RE: [hreg] Algae vs coal
Biomass doesn’t typically add NET load of CO2 to the atmosphere since it consumes CO2 to grow.
Algae is not a derivative of coal. Coal is the compressed remains
of plants that grew and accumulated in wet environments and were
buried without decomposing. The lack of decomposition is due to the
lack of oxygen in the bottoms of the swamps and lagoons where the
ancient forests grew. Those conditions also caused the sulfer we
associate with coal to accumulate.
Oil is different and is more closely associated with the microscopic
remains of the animal life that rains down onto the ocean floor from
above. Those sediments when "cooked" make the liquid carbon
compounds we collectively refer to as petroleum.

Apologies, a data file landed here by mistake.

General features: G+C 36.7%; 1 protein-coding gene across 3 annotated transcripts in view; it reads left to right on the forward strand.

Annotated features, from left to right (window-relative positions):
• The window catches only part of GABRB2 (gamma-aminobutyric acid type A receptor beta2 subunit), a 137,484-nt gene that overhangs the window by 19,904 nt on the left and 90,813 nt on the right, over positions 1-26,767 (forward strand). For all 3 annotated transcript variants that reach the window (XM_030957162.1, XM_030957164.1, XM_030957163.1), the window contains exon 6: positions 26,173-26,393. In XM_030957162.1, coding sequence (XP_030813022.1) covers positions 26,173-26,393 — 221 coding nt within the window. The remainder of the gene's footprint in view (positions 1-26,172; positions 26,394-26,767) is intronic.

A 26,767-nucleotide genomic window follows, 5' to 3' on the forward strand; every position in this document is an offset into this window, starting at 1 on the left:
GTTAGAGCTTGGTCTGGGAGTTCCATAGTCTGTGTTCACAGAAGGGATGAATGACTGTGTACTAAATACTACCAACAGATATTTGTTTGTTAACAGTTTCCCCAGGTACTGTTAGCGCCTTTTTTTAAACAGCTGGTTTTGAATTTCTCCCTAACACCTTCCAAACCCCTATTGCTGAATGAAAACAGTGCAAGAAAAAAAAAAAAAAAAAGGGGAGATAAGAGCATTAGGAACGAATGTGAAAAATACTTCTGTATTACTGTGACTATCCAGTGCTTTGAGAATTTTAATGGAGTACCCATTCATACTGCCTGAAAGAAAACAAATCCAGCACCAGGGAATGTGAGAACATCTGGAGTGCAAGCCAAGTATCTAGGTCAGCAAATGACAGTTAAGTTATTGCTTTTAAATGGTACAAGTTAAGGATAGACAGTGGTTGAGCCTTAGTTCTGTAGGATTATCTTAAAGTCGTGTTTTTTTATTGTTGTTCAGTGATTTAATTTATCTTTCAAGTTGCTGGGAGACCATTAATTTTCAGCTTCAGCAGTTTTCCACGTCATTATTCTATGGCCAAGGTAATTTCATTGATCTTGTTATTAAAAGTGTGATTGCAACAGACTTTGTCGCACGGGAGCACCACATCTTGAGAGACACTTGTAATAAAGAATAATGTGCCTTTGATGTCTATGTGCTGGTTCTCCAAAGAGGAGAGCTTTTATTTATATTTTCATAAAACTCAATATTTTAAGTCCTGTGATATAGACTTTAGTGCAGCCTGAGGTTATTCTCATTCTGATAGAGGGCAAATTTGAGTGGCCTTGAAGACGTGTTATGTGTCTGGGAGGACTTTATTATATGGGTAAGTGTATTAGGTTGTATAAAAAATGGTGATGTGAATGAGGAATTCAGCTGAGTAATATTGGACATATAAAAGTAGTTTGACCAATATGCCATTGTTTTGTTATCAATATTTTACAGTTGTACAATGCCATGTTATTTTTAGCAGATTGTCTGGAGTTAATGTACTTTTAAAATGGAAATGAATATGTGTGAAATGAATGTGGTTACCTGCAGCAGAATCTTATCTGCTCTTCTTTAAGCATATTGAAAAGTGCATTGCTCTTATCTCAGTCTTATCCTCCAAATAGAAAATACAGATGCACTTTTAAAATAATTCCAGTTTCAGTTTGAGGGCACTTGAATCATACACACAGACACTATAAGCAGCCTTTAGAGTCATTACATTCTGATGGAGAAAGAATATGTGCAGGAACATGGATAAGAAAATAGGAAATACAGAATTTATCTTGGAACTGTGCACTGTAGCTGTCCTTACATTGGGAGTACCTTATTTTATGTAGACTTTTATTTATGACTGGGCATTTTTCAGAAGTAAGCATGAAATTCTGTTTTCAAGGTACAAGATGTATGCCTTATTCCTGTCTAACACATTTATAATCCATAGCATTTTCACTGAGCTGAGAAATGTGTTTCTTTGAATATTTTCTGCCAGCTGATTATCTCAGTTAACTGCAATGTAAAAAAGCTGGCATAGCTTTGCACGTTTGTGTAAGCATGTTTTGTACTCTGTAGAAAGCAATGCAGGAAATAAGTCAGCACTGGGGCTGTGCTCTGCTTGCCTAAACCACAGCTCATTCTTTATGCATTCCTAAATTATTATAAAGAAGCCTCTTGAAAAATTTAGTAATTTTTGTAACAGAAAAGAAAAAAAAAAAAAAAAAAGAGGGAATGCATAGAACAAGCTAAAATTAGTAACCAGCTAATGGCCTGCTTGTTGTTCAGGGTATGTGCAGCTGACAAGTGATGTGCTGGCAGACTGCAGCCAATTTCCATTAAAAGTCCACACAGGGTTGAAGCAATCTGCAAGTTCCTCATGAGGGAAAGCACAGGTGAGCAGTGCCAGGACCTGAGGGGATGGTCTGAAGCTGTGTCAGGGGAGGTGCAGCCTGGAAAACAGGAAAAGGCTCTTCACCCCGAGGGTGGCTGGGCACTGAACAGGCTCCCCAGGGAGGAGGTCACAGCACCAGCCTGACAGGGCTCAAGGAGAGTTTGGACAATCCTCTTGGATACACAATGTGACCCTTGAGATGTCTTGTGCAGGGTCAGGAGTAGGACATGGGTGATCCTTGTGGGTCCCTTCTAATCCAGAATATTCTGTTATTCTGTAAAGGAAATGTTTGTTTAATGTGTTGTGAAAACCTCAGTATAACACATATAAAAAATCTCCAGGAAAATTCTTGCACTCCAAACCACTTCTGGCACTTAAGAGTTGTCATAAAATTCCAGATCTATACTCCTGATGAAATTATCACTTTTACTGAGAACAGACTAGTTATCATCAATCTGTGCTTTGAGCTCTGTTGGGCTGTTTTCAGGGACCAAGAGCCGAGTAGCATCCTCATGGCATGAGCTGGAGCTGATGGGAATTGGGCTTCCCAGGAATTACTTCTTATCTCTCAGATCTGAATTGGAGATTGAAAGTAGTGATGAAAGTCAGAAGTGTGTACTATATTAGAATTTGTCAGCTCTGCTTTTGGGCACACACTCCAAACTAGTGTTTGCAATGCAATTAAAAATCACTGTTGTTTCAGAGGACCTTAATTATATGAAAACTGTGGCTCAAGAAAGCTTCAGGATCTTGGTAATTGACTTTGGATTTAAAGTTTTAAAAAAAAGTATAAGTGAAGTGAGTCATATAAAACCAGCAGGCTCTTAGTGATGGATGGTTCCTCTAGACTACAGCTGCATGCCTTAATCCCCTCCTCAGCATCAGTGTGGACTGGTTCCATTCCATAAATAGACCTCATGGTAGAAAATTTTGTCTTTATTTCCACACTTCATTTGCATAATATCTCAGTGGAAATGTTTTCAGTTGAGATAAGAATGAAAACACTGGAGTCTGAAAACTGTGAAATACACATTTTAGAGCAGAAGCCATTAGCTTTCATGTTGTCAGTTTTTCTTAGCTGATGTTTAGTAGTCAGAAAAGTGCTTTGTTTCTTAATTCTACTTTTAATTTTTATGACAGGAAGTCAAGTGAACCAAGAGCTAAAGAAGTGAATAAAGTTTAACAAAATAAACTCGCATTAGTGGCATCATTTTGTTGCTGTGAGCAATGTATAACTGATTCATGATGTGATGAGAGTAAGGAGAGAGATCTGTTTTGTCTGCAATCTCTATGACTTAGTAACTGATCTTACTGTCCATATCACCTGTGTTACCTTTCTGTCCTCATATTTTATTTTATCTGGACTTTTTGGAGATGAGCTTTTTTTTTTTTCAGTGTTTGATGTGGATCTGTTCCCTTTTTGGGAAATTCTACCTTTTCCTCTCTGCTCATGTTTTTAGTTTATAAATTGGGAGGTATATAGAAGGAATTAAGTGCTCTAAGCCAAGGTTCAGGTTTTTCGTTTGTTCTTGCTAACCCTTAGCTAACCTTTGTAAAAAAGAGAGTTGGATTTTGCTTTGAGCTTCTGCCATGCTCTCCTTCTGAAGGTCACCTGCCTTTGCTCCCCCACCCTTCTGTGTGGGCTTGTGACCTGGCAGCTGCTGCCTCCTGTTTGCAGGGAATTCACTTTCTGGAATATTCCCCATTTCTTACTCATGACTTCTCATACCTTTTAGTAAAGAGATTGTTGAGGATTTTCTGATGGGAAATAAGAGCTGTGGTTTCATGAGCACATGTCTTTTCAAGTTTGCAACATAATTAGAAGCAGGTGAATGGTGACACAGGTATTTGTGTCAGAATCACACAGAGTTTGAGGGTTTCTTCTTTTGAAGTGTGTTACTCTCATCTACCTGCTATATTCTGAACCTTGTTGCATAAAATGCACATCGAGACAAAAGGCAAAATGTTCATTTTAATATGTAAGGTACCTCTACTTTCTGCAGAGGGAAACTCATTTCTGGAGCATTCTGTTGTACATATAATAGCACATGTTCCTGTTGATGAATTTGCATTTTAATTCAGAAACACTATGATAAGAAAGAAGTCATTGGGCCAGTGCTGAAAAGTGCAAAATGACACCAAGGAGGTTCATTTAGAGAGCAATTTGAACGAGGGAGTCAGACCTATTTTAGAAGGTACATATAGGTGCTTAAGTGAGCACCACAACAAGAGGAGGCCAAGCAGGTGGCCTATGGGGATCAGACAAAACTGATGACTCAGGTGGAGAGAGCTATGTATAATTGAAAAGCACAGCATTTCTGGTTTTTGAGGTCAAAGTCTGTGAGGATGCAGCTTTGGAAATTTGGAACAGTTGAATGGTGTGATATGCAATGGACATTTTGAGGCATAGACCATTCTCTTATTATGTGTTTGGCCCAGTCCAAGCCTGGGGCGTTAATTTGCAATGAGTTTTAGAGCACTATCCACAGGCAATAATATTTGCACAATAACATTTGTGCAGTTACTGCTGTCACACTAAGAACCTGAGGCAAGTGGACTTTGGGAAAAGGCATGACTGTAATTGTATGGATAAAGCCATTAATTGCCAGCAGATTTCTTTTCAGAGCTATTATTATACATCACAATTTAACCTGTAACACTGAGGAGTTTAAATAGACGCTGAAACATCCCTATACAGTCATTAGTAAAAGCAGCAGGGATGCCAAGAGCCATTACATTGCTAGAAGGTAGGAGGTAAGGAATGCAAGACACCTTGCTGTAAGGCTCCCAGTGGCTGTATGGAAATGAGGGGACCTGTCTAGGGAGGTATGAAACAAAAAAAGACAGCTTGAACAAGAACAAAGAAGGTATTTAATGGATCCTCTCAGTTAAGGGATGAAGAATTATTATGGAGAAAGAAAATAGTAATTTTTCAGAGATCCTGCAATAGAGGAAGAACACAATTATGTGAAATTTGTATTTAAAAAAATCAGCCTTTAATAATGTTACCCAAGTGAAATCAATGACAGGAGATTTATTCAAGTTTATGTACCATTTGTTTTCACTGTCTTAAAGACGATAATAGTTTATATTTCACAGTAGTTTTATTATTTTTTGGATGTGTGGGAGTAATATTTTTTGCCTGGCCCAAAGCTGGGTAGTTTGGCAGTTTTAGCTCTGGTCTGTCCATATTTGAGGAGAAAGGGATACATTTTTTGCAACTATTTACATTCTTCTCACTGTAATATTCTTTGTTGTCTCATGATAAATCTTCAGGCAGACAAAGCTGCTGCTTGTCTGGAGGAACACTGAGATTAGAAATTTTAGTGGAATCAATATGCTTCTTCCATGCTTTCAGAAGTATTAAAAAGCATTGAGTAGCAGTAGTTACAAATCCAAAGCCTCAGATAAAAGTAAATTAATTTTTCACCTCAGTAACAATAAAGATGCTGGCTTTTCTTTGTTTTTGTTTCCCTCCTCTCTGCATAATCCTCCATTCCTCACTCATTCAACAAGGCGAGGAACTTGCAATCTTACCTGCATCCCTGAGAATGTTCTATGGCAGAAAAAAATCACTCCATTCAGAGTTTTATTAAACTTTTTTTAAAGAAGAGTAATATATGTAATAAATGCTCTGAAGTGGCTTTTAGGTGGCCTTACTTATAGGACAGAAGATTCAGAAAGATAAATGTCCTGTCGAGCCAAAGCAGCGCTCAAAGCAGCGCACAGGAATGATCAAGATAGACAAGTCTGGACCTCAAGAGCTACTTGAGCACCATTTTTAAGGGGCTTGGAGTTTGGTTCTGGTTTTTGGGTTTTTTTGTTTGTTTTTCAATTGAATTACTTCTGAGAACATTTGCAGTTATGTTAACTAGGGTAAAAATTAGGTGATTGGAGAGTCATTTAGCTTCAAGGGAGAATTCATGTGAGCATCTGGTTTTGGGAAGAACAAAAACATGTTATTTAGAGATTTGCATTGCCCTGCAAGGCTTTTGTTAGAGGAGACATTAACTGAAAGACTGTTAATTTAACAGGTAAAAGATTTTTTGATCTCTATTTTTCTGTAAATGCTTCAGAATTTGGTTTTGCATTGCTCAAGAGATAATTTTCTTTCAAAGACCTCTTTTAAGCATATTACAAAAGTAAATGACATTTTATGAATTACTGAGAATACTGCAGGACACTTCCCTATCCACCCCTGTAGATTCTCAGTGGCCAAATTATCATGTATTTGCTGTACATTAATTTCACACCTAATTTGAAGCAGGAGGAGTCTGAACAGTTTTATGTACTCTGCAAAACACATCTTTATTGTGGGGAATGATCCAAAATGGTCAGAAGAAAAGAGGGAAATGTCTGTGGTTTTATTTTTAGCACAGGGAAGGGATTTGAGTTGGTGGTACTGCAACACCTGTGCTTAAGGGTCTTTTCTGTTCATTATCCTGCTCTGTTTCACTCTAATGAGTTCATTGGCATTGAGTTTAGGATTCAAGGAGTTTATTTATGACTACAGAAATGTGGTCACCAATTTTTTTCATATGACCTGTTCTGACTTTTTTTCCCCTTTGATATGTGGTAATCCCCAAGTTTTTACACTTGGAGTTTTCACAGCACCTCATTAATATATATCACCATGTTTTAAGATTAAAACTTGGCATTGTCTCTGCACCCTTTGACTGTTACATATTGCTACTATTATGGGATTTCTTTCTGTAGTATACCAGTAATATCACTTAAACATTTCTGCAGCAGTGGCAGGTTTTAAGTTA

Using any biomass to generate power, whether it be of a fossil
nature or not, is going to add carbon dioxide to the atmosphere
unless the waste gases are sequestered somehow.
In email@example.com, evelyn sardina <evelynsardina@...> wrote:
>After long discussions about "what is fossil
> Correct me if I am wrong but algae is a derivative of coal....
> William <stangfam@...> wrote: I am excited about this!!
> fuel" it seems we do not need to wait for millions/billions ofyears to
> make plant life and algae into fuel!! Isn't that exciting? Thelinks
> Maybe instead of this;